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19 June, 2020

The Monetary Policy Committee (MPC) is set to meet on Thursday, 25th June 2020, to review the outcome of its previous policy decisions and recent economic developments, and to make a decision on the direction of the Central Bank Rate (CBR). In their previous meeting held on 27th May 2020, the committee decided to reconvene within a month for an early assessment of the impact of these measures and the evolution of the COVID-19 pandemic. In the last sitting, the MPC maintained the CBR at 7.00% citing that the accommodative policy stance adopted in March and April 2020 sittings, which saw a cumulative 125bps cut, was having the intended effects on the economy. This was in line with our expectations as per our MPC Note with our view having being informed by:

  1. Inflation stability, with the inflation rate having remained within the government’s target range of 2.5% - 7.5%, despite the increased liquidity in the money markets mainly attributable to the lowering of the Cash Reserve Ratio (CRR) to 4.25%, from 5.25% in the March 2020 meeting. Inflation stability has been witnessed by many economies globally as business and social activities come to a near standstill due to the Coronavirus pandemic. This has seen demand for goods decline as governments impose strict lockdown measures to control the spread of the virus.
  2. We foresaw the MPC taking a wait and see approach as it observed the effects of the 25 bps rate cut seen in the April 2020 sitting. Despite the need for economic stimulus in the wake of the Coronavirus that has adversely effected the economic growth, we believed that additional policy rate cuts might be ineffective and may not translate to increased private sector credit growth or lower lending rates, on account of the bank’s credit pricing models during this period of economic uncertainties, with the expectations of increased levels of Non-performing loans, and,
  3. By further implementing an accommodative policy stance, domestic investment activities would decline as Kenya’s financial and capital assets become less appealing to investors on account of their lower real rate of return.

The Monetary Policy also noted that the current account deficit was projected to remain stable at 5.8% of GDP in 2020, from the previously recorded deficits of 5.0% and 4.3% of GDP in 2018 and 2019 respectively,  supported by lower oil imports that would offset the projected reduction in remittances and exports.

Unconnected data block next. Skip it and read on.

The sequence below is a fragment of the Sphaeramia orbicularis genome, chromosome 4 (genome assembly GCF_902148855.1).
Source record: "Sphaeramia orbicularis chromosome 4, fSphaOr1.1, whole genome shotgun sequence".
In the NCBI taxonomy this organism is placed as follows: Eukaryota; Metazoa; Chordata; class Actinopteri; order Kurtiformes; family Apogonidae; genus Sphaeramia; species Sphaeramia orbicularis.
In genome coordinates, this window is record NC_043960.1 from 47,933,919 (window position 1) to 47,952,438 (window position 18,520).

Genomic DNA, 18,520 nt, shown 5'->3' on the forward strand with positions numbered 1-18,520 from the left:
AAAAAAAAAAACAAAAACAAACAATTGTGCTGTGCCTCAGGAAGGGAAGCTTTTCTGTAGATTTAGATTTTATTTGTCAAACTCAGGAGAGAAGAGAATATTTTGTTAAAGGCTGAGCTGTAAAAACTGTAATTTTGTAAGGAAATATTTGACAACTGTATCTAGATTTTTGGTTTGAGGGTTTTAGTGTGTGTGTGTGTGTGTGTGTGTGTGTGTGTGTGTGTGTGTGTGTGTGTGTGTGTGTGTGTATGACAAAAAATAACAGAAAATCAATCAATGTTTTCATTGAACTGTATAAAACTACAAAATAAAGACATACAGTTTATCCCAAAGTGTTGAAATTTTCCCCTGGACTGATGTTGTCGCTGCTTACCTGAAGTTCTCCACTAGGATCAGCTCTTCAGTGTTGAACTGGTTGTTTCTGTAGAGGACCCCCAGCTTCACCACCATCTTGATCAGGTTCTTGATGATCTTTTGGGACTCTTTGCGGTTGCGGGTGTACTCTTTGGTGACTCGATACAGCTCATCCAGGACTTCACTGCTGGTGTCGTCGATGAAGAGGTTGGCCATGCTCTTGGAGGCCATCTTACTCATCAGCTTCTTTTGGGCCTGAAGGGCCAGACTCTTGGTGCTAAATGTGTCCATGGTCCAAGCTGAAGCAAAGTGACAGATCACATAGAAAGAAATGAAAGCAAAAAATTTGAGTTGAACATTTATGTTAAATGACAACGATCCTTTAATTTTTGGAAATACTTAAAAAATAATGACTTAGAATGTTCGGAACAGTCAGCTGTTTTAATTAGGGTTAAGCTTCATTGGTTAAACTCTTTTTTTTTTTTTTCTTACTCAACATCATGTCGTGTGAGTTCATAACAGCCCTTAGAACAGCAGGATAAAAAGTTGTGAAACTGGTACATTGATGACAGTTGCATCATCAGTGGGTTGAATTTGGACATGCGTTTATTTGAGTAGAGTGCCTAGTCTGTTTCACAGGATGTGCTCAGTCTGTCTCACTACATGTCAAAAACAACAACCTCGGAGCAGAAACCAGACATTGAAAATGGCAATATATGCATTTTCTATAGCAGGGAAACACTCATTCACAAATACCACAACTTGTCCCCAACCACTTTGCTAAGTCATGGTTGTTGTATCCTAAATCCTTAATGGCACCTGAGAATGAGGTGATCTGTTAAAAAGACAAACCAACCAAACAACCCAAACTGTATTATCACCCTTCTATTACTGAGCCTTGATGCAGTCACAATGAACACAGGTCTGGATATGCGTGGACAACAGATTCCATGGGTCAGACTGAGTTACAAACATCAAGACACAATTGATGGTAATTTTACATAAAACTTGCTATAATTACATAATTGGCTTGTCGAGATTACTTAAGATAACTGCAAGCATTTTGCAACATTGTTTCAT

Below, we analyze the trends of the macro-economic indicators since the May 2020 MPC meeting, and how they are likely to affect the MPC decision on the direction of the CBR:


Experience since the last MPC meeting in  May 2020

Going forward

Probable CBR Direction



CBR  Direction (June)

Government Borrowing

·       The Government, as at 12th June 2020, was 15.3% behind its current borrowing target having borrowed Kshs 309.7 bn against a prorated borrowing target of Kshs 365.5 bn and  has to borrow on average, Kshs 163.7 bn in the month of June in order to meet its domestic borrowing target of Kshs 404.4 bn and has domestic maturities worth Kshs 81.7 bn

·       We remain negative on government borrowing following the recently read FY’2020/21 budget which has seen an increase in the domestic borrowing targets to Kshs 493.4 bn from Kshs 404.4 bn in FY’2019/20. The budget deficit is projected at Kshs 840.6 bn, equivalent to 7.5% of GDP from Kshs 842.7 bn, 8.3% of GDP in the previous year.




·       Y/Y inflation for the month of May came in at 5.5%, while the m/m came in at 0.6%. Y/Y inflation increased mainly driven by an 10.6% increase in the food and non-alcoholic beverages index and a 0.02% increase in the transport index on account of increase in the prices of matatu and taxi fares despite the decline in petrol and diesel prices by 9.8% and 19.1%, respectively

·       We expect inflation to remain stable despite supply side disruption due to COVID-19 as low demand for commodities compensates for the cost-push inflation, coupled with the low oil prices in the international markets. The recent reopening of majority of the global markets will also address supply chain issues causing import prices to stabilize





·       The Kenya Shilling has appreciated by 0.7% against the US Dollar to Kshs 106.3, from Kshs 107.1 during the last meeting, attributable to increased inflows from diaspora remittances

·       The Kshs 78.7 bn from the IMF has led to the increase in the levels of Forex Reserves to USD 9.2 bn (equivalent to 5.6 months of import cover) from USD 8.5 bn (equivalent to 5.1 months of import cover) since the last meeting, thereby providing adequate buffer to the shilling against foreign exchange shocks

·       We maintain our view on the continued pressure on the Kenyan shilling, with the performance being on the back of increase  in dollar demand from merchandise importers as the easing of coronavirus restrictions jumpstart economic activities, thus boosting demand for hard currency



GDP Growth

·       Kenya’s economy grew by 5.4% in 2019, a decline from the 6.3% recorded in 2018, which was due to:

  i.         A slowdown in the Agricultural Sector to 3.6% in 2019 from 6.0% in 2018 attributable to the disruption in farming activities due to suppressed long rains experienced in the agricultural areas.

 ii.         A slowdown in the manufacturing sector to 3.2% in 2019 compared to a growth of 4.3% in 2018, largely attributed to the short supply of raw materials and an decrease in the volume output to 2.0% in 2019 from 5.6% in 2018